Shibs ups her pace after off-field low

Speed is not a choice for Shabnim Ismail. With a dainty figure that stands at 1.65m — short for a fast bowler — her run-ups can’t afford to be slow.

“I just turned 30 and people are saying ‘Ja, you’re going to lose your speed’ and I always tell them I would never believe that,” she says. “It’s a mental thing and I’m a strong believer in mental toughness. I feel that’s something on my side. I always wanted to be a fast bowler. Now I am and it’s about maintaining it.”

Pace is clearly a matter of pride for her. In high school she would regularly dominate the 100m and 200m races and naturally adapted her ability to her cricket game. Now, she boasts of being the fastest woman bowler in the world.

Regularly delivering 123km/h balls and having clocked 128km/h in 2016, it’s hard to disagree with her. Still, her bursts come as a surprise to many.

“I love fielding on the boundary,” she says. “Batters think I’m slow and try and steal a run, but then I’m there for the run-out.”

Ismail participated in the less glamorous aspects of being a professional cricketer this Wednesday. Arriving at the Wanderers Stadium before 8am, suitably in an orange Ford Focus ST, she had to spend much of the morning taking “lifestyle” photos with the rest of the Proteas Women side.

It’s the calm before the cricket. Ismail has just endured the biggest off-field challenge of her career — her father had a heart attack — but she has little time to dwell on it as she targets a clutch period.

This year has delivered much for the left-hander.

Affable with a mischievous sense of humour, she reminisces about her recent trials and successes, first out of the Gallery Suite at Wanderers and then as she messes about for photos in the batting nets across from the stadium.

She gleefully recalls India’s visit to this same location in January when she took a T20 career-best 5/30. For her vicious releases, it was a beautiful crease for her to deliver all kinds of havoc; less than a month later Faf du Plessis would fail to convince Virat Kohli and the umpires to abandon their game.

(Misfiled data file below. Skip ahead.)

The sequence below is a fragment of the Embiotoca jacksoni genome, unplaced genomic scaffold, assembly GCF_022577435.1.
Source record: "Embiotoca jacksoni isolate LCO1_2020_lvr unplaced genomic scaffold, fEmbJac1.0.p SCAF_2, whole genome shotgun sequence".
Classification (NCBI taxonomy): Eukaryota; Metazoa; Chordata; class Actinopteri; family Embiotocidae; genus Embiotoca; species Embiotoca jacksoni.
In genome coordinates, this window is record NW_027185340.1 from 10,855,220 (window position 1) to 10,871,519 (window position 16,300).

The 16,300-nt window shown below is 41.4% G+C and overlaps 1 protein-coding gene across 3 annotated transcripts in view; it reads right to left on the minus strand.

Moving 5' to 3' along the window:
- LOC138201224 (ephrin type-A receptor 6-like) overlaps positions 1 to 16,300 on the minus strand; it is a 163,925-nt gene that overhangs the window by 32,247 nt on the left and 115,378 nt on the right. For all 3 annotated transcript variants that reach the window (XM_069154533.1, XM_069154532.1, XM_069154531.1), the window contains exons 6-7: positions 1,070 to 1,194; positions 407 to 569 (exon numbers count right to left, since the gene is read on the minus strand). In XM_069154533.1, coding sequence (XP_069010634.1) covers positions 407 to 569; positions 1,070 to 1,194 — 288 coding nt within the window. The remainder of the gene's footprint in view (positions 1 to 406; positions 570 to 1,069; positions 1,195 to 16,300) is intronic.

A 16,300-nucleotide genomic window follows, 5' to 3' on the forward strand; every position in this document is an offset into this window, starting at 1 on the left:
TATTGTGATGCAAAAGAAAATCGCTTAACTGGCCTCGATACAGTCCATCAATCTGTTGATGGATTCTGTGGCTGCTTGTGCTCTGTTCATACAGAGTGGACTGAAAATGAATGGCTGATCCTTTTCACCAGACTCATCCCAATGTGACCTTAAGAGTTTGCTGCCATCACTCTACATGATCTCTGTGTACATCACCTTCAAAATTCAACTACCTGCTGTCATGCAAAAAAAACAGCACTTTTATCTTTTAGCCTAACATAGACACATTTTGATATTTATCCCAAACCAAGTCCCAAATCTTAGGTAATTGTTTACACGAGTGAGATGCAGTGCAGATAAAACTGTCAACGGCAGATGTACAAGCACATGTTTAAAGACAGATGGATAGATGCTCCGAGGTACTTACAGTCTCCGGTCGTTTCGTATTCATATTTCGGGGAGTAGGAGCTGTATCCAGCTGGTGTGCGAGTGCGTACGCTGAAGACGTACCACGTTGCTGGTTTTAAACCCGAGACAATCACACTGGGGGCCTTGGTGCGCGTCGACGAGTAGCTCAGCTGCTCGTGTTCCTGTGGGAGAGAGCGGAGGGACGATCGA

Equally impressive performances in the following months would temporarily boost her to number two in the world.

She dropped down to six this week after she had to miss the team’s recent tour to West Indies.

It was a crucial moment for Ismail. She felt compelled to be by her father’s side after he survived a heart attack. Cricket is her life but for the first time there was a bigger cause to step back and trust that the game could still move on without her. She took her problem to Cricket SA and was able to convince them to see her perspective.

“It was difficult to speak to them because I’m a key bowler and they need me,” she says. “We lost some games and I’m not saying it’s because of me, but now we have to go play in the World Cup qualifiers in January and February [because of a drop in ranking]. If I was there I could have made a difference.”

In the same period, three other family members would die, including her aunt, with whom she had been close.

As much as Ismail is grateful that she made the decision to remain at home during this time, her attention is now fully focused on preparing for the International Cricket Council Women’s World T20 next month.

Given the Proteas Women’s rise in South Africa’s collective consciousness in recent years, the pressure is at an all-time high to achieve a positive result.

“It’s going to be tough, but I love the pressure situation,” Ismail says with a grin. “I’m chuffed and excited to get back on the park again. It’s been a month off and it’s been hectic.

“It’s just for us to go there and take it. We want to go there, play good cricket and win it.”

As the undisputed opening bowler for years now, Ismail doesn’t have a choice but to embrace the stress, whether it emanates from personal difficulty or a country’s expectations. If she can achieve her top speeds and the surface is just right, there’s no reason to think the Proteas can’t bring the trophy home.

“I love it when the captain throws the ball to me and says ‘Shibs, we need something here.’ People don’t like that kind of pressure, but I do.”

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Luke Feltham
Luke Feltham is a features writer at the Mail & Guardian

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